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This brief article covers the career of attorney and U.S. Supreme Court Justice Thurgood Marshall, covering his early days as an attorney working for the NAACP, up to his career on the nation's highest court. Of particular interest are the hardships of his early days as a lawyer, as one of only 32 African American lawyers in Maryland in 1935. The key cases during his career are touched upon, along with the legal strategies used to further the cause of civil rights.


Perspectives On Missouri V. Jenkins: Abandoning The Unfinished Business Of Public School Desegregation 'With All Deliberate Speed', José F. Anderson Apr 1996

Perspectives On Missouri V. Jenkins: Abandoning The Unfinished Business Of Public School Desegregation 'With All Deliberate Speed', José F. Anderson

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This essay examines the continuing struggle that centers around whether this country will allow public elementary and secondary school officials to use race-conscious, and sometimes aggressive, tools to eliminate the continuing presence of predominantly single race schools in most of our urban centers. Despite the promise of Brown v. Board of Education, the efforts to desegregate schools in some areas of America appear to have eliminated only the legal barriers to truly integrated schools. Many school systems have simply resegregated through demographic shifts prompted by urban decay and "white flight." In Missouri v. Jenkins, the Supreme Court struck down certain ...


Social Justice And The Myth Of Fairness: A Communal Defense Of Affirmative Action, Phillip J. Closius Jan 1995

Social Justice And The Myth Of Fairness: A Communal Defense Of Affirmative Action, Phillip J. Closius

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This Article shall examine the characteristics of the current analytical framework by first examining some harmful effects resulting from the prioritization of fairness: excessive generalization, formalism and superficiality, and materialism. The Article will then examine in detail the Supreme Court's resolution of modern affirmative action issues. The Court has generated confusion and discord by applying simplistic concepts to complex problems and by adhering to the primacy of fairness in a context in which all interested parties claim that fairness favors their result. Finally, this Article will critique the Court's inability to provide a consistent doctrinal basis for discussing ...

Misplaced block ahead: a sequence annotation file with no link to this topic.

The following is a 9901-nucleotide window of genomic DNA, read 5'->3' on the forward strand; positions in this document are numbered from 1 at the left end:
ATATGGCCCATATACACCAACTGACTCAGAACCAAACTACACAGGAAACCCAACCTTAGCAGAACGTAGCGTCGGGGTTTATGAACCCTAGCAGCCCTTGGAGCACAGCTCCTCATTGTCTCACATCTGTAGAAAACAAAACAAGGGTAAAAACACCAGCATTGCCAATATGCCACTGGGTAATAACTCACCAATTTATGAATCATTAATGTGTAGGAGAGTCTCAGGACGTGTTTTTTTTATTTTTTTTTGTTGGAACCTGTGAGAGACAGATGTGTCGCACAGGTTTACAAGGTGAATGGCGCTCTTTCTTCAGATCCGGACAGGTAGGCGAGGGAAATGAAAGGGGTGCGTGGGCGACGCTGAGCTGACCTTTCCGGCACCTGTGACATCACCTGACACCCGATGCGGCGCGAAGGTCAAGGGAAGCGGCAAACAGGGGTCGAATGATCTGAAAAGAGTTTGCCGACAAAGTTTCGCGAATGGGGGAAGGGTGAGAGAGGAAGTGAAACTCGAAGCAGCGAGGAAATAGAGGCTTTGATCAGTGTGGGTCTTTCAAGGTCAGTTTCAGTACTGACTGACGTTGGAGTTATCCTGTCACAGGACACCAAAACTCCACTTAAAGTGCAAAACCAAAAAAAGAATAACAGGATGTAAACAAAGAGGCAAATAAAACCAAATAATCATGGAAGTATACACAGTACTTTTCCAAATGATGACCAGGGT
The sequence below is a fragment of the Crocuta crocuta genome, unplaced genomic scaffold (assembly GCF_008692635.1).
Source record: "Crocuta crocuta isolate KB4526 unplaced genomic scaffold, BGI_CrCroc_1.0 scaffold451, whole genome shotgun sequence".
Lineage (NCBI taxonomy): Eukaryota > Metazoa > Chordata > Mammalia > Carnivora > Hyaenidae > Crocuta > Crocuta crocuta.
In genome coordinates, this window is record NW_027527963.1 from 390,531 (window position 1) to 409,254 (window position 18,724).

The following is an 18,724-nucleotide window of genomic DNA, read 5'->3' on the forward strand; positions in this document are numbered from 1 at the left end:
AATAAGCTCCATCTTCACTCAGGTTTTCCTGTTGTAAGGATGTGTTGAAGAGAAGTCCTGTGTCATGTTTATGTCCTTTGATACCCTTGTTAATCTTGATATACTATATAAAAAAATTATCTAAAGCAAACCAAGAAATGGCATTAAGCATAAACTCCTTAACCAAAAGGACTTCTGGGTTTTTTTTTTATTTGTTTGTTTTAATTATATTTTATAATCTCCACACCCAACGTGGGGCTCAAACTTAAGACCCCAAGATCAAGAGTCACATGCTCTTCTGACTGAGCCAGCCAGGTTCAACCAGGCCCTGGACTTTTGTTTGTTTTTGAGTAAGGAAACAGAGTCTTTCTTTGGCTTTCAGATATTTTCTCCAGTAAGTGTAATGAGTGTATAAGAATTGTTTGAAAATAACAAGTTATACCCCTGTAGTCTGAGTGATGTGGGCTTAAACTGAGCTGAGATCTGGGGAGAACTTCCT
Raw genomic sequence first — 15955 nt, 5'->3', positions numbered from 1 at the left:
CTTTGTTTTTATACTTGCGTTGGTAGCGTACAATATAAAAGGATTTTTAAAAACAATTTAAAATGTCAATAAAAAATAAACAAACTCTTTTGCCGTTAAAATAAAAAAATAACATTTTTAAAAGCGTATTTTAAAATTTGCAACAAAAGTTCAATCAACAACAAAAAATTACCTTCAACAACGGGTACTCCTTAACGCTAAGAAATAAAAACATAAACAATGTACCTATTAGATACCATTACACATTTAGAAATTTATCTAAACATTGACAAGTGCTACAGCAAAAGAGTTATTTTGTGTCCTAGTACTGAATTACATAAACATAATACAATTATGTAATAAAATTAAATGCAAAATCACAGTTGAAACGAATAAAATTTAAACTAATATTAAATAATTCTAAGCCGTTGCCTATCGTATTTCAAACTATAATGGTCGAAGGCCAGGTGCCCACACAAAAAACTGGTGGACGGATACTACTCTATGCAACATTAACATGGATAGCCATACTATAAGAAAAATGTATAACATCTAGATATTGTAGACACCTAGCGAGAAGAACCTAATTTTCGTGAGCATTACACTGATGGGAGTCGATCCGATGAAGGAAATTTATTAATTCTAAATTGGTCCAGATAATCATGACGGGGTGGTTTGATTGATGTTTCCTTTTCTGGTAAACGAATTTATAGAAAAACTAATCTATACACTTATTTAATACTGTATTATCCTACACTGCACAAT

Justice Brennan's Gender Jurisprudence, Rebecca Korzec Oct 1991

Justice Brennan's Gender Jurisprudence, Rebecca Korzec

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During his thirty-four year tenure on the Supreme Court, Justice William Joseph Brennan, Jr. demonstrated unparalleled sensitivity to the protection of individual rights. Justice Brennan's landmark opinions included Baker v. Carr, Goldberg v. Kelly, and New York Times Co. v. Sullivan. before Brennan, Supreme Court jurisprudence exalted judicial passivity by employing techniques for avoiding constitutional issues, such as abstention, comity, exhaustion of remedies and the political question doctrine.

Against this background, Brennan became an active judicial voice in a series of innovative landmark cases, including decisions requiring federal officials to pay damages for violation of citizens' constitutional rights; authorizing ...